THE U.S. Holocaust Memorial Museum opened its doors 10 years ago this month following years of skeptical questions: What was a museum dedicated to an event of European and Jewish history doing on the Mall? Was the Holocaust in any real sense part of the American experience? Should the museum address other genocides as well? These questions had -- and still have -- no adequate philosophical or theoretical answers. For while the Holocaust is in some respects unique, it is not so different from other efforts by one people to wipe out another as to have a claim on American consciousness that transcends the time and place in which it occurred. Indeed, if the Holocaust museum were not among the finest historical exhibits of any kind, on any subject, anywhere, its existence at the central square of American democracy would be difficult to justify.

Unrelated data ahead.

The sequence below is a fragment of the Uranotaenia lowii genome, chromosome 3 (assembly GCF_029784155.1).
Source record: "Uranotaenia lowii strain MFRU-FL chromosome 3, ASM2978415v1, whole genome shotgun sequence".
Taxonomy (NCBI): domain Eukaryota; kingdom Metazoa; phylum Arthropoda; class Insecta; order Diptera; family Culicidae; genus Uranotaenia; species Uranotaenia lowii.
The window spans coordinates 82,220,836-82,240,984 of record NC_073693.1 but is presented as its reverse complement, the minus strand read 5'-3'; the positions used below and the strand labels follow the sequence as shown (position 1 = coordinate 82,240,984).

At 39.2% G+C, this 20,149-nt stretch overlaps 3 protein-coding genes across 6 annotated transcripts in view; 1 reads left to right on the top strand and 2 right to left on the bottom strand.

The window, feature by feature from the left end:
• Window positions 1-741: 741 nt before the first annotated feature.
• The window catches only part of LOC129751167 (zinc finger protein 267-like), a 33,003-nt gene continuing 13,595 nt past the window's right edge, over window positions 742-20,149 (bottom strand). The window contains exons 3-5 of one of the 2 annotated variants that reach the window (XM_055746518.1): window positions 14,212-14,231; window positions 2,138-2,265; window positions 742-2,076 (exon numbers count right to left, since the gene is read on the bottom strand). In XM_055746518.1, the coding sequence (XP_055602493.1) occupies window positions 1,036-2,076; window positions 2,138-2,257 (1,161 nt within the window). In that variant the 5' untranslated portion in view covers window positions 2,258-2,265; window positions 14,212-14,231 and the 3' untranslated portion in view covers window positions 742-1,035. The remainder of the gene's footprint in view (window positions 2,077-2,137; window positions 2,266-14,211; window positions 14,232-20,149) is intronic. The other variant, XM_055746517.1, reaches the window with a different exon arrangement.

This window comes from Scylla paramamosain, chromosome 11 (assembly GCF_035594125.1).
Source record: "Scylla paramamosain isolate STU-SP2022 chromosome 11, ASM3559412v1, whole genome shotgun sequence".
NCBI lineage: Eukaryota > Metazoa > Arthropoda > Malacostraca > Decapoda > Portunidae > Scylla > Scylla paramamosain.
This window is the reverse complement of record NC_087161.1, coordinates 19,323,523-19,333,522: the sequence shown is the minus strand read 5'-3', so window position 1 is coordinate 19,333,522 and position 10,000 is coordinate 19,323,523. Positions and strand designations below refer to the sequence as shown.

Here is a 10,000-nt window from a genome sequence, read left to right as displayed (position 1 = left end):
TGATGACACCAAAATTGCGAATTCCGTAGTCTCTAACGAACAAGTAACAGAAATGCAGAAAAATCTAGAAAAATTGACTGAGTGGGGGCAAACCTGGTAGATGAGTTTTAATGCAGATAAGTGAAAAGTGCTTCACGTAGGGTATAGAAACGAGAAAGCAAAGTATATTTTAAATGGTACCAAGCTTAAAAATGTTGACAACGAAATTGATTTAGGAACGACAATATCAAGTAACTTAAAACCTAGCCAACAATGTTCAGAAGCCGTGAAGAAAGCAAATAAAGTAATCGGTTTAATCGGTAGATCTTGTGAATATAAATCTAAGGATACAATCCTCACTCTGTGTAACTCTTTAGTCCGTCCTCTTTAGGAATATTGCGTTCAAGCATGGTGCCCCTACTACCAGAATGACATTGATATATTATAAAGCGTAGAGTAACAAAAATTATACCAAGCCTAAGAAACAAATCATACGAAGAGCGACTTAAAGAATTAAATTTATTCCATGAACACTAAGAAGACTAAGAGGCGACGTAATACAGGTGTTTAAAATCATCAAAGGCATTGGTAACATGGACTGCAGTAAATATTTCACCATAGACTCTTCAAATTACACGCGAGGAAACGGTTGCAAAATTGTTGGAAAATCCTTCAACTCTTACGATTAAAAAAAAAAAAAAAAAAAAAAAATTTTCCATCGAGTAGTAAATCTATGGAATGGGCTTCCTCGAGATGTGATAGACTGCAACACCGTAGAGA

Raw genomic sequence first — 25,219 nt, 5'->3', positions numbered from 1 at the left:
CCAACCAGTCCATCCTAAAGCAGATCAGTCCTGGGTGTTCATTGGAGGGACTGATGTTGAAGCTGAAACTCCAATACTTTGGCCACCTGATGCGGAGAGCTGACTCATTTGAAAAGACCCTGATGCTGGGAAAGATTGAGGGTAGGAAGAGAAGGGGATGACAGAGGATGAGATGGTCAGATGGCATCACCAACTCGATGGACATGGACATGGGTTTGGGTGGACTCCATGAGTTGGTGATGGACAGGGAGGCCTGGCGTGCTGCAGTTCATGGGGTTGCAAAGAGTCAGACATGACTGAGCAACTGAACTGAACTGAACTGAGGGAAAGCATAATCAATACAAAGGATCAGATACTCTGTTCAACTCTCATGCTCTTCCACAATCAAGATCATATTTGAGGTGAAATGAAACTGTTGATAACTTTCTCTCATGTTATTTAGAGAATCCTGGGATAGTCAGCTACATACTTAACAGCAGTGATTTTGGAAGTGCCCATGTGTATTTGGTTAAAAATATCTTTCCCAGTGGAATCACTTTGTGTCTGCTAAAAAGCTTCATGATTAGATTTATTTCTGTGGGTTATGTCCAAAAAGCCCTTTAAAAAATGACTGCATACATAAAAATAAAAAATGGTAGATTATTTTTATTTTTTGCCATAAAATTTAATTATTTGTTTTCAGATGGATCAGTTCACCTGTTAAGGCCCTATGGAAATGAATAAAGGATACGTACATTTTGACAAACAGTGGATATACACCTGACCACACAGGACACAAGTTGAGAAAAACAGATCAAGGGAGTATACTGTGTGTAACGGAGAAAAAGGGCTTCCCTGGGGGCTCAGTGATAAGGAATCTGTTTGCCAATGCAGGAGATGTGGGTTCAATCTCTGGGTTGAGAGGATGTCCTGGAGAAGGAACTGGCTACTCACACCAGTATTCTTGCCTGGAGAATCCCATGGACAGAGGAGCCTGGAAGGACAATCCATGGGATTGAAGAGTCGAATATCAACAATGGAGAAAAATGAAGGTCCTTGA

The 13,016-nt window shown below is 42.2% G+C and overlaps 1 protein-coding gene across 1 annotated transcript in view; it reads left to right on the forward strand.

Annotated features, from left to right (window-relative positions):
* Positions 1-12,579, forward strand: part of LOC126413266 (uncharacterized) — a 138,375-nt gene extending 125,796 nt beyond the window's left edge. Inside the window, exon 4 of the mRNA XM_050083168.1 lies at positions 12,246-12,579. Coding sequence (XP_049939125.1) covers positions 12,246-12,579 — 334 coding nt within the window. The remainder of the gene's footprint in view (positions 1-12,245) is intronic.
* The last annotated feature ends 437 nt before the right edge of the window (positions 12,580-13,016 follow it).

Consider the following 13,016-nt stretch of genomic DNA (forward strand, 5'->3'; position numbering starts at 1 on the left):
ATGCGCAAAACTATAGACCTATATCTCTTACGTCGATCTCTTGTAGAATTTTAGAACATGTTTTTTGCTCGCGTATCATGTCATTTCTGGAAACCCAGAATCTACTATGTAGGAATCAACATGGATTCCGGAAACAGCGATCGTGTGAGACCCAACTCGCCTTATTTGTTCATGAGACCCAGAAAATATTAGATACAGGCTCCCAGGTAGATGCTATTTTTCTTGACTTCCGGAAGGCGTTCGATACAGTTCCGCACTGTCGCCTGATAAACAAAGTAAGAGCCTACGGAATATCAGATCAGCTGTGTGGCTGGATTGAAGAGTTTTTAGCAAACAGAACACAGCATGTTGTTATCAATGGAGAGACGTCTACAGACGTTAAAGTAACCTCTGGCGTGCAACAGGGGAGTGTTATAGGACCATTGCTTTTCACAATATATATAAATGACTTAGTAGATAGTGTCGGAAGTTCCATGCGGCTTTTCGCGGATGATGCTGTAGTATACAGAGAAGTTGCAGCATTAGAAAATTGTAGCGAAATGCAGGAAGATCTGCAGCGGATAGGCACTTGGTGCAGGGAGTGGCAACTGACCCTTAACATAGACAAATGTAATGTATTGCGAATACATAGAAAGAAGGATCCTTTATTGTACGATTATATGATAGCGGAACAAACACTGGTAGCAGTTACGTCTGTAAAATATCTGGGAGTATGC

Yet from the day it opened, the museum's excellence has overwhelmed its apparent incongruity. Its portrait of totalitarianism seems a fit warning among the monuments to democracy's founders; its portrait of the destruction of the Jews of Europe, even in its specificity and particularism, conveys something universal about oppression and its victims. And the controversy over the museum, predictably, did not persist. Few today would question the value of a museum that educates so many at such a high level of seriousness on a subject of such gravity.

The public response has been remarkable. The Holocaust museum has seen 18.9 million visitors -- an astonishing figure given that the subject matter with which it entices tourists and school groups involves some of the world's darkest hours. Walking through the museum takes hours, and many people leave feeling defeated by its vast quantities of historical information and pressing emotional power. Yet it draws. A decade after it opened, people still sometimes have trouble getting in. And crowding, says the museum's director, Sara Bloomfield, is the main complaint among those who do. Many museums would pray for such problems. The message in the museum's accomplishment is an encouraging one: People want good history -- cogently presented but not dumbed down, either intellectually or morally. It's a lesson that should inspire other institutions.